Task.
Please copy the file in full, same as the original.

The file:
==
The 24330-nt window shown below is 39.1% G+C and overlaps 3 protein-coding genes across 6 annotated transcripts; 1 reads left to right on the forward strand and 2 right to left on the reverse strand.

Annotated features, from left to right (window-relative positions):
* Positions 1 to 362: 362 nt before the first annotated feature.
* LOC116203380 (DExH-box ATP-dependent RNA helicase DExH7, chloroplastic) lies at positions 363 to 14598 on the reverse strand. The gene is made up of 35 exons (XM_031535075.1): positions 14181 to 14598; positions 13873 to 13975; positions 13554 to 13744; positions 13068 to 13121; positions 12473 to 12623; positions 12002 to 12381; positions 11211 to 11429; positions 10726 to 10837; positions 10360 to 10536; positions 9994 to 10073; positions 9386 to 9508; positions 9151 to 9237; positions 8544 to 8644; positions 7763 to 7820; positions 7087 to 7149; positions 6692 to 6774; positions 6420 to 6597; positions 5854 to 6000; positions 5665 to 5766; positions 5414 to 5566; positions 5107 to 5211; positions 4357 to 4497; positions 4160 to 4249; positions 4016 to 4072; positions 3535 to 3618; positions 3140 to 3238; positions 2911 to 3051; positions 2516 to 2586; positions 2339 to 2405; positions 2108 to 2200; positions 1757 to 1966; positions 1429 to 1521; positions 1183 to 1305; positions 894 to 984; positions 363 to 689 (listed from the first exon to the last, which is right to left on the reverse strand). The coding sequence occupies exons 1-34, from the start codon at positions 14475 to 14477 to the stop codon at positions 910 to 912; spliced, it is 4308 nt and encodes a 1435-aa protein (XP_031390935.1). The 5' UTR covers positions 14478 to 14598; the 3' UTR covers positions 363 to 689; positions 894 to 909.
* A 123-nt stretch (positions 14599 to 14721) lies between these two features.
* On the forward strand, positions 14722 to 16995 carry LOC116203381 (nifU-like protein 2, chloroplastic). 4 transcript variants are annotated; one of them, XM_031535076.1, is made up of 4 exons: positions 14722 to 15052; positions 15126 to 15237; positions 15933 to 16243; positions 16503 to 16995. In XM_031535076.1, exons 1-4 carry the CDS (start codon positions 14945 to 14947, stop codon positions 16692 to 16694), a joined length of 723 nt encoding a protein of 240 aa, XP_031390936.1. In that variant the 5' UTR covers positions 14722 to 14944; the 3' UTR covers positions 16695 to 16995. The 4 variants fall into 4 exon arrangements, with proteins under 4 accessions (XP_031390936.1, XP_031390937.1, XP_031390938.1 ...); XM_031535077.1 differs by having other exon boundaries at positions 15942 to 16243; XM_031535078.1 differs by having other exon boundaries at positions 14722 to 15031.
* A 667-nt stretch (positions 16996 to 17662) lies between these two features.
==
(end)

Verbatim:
The 24330-nt window shown below is 39.1% G+C and overlaps 3 protein-coding genes across 6 annotated transcripts; 1 reads left to right on the forward strand and 2 right to left on the reverse strand.

Annotated features, from left to right (window-relative positions):
* Positions 1 to 362: 362 nt before the first annotated feature.
* LOC116203380 (DExH-box ATP-dependent RNA helicase DExH7, chloroplastic) lies at positions 363 to 14598 on the reverse strand. The gene is made up of 35 exons (XM_031535075.1): positions 14181 to 14598; positions 13873 to 13975; positions 13554 to 13744; positions 13068 to 13121; positions 12473 to 12623; positions 12002 to 12381; positions 11211 to 11429; positions 10726 to 10837; positions 10360 to 10536; positions 9994 to 10073; positions 9386 to 9508; positions 9151 to 9237; positions 8544 to 8644; positions 7763 to 7820; positions 7087 to 7149; positions 6692 to 6774; positions 6420 to 6597; positions 5854 to 6000; positions 5665 to 5766; positions 5414 to 5566; positions 5107 to 5211; positions 4357 to 4497; positions 4160 to 4249; positions 4016 to 4072; positions 3535 to 3618; positions 3140 to 3238; positions 2911 to 3051; positions 2516 to 2586; positions 2339 to 2405; positions 2108 to 2200; positions 1757 to 1966; positions 1429 to 1521; positions 1183 to 1305; positions 894 to 984; positions 363 to 689 (listed from the first exon to the last, which is right to left on the reverse strand). The coding sequence occupies exons 1-34, from the start codon at positions 14475 to 14477 to the stop codon at positions 910 to 912; spliced, it is 4308 nt and encodes a 1435-aa protein (XP_031390935.1). The 5' UTR covers positions 14478 to 14598; the 3' UTR covers positions 363 to 689; positions 894 to 909.
* A 123-nt stretch (positions 14599 to 14721) lies between these two features.
* On the forward strand, positions 14722 to 16995 carry LOC116203381 (nifU-like protein 2, chloroplastic). 4 transcript variants are annotated; one of them, XM_031535076.1, is made up of 4 exons: positions 14722 to 15052; positions 15126 to 15237; positions 15933 to 16243; positions 16503 to 16995. In XM_031535076.1, exons 1-4 carry the CDS (start codon positions 14945 to 14947, stop codon positions 16692 to 16694), a joined length of 723 nt encoding a protein of 240 aa, XP_031390936.1. In that variant the 5' UTR covers positions 14722 to 14944; the 3' UTR covers positions 16695 to 16995. The 4 variants fall into 4 exon arrangements, with proteins under 4 accessions (XP_031390936.1, XP_031390937.1, XP_031390938.1 ...); XM_031535077.1 differs by having other exon boundaries at positions 15942 to 16243; XM_031535078.1 differs by having other exon boundaries at positions 14722 to 15031.
* A 667-nt stretch (positions 16996 to 17662) lies between these two features.